Saturday, June 22, 2002
Do not go gentle
9-10 in June. I wouldn't call it a swoon just yet. (This is my year of thinking positively for all 162.) But even a little dizzy spell can damper a month that, removed from connections of baseball, is the most joyful, full of life and good spirits, month of the year.
We've completed the summer solstice. Now the days will gradually grow shorter as we spin and tilt toward the fall equinox.
On September 21, let's hope that the Red Sox rage, rage against the dying of the light.
Friday, June 21, 2002
Music to my ears
``I would just say right now that I'm a very mature pitcher and I've shown myself that I can make the adjustment from one point to the other,'' said Martinez, now 8-2 with a 2.92 ERA. ``I've only been a power pitcher, but now I know I can do both. If I have to be a finesse pitcher and get ground balls, I believe I can do that and become a totally different pitcher.
Now doesn't that make you feel a whole lot better? (Can I get a witness?)
(Note: Ridiculously short post today, as my mind is in South Korea, watching the win or out quarterfinal as I type.)
Thursday, June 20, 2002
Steppin' on toes
I'm not at all impressed with Frank Castillo's behavior last night:
Realizing that the runner wouldn't have scored had the balk not been called, Castillo expressed his feelings to Welke by shouting across the diamond.
``He wasn't asking me a question, he was yelling at me,'' said Welke, who immediately ejected the pitcher. ``He was angry, saying that it was my run.''
As soon as he was tossed, Castillo erupted and charged the umpire in a full sprint. He rushed to Welke's left side to avoid contact but the umpire recoiled when Castillo stepped on his foot. The ump probably would have received a yellow card in World Cup play for staging a dive but Castillo admitted making contact (Horrigan, The Boston Herald).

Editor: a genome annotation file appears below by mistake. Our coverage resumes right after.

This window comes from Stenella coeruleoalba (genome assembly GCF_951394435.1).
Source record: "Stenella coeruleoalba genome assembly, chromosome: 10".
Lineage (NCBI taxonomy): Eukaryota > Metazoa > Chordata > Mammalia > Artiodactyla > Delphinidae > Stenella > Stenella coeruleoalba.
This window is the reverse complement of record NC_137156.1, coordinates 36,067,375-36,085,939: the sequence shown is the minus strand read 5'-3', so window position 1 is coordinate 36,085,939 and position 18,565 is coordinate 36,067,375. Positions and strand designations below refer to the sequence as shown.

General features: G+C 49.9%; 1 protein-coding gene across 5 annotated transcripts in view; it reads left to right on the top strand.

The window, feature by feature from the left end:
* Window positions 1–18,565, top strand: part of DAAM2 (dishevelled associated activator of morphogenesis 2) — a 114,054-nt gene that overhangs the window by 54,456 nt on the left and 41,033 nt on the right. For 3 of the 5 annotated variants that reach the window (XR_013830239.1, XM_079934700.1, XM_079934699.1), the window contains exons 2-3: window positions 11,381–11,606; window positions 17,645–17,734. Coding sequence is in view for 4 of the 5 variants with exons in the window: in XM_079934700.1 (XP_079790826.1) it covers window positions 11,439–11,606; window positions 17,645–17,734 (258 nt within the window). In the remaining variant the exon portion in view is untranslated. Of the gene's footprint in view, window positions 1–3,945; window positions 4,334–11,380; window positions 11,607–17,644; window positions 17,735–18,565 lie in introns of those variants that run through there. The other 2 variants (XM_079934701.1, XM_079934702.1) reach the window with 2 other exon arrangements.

I'm all for an extreme passion to win and the notion in baseball or otherwise of standing up against injustice, but this was purile and embarrassing. And there wasn't any injustice as even Grady Little admits the balk call was justified. I hate to say it, but Castillo's fit is close to crossing into Carl Everett territory in my mind.
If he gets suspended, so be it.
It's a shame, though, as Castillo pitched well last night.
Diamonds Are Forever
So Manny Ramirez won't be joining the Red Sox anytime soon. Will he appear before Hermanson? Who knows. It'd be funny if it wasn't so huge, wasn't so much of an impact player.
Anyway, you heard Manny lost one of diamond earrings?
Tuesday night, he spent time between innings in an unsuccessful search for the lost earring. Players from both teams joined in the search after the game.
''If you lost $15,000 in the sand, you'd be looking, too,'' Sox bench coach Mike Stanley said (Edes, The Boston Globe).
I guess Stanley's statement and Manny's concern over finding it is further proof that despite baseball players' enormous salaries, they really don't have much concept of what that money means. (Remember Jack Clark having to file bankruptcy while he was player because he pissed all his money away on bad investments and fancy cars? He had something like 31 vintage sports cars. But I digress )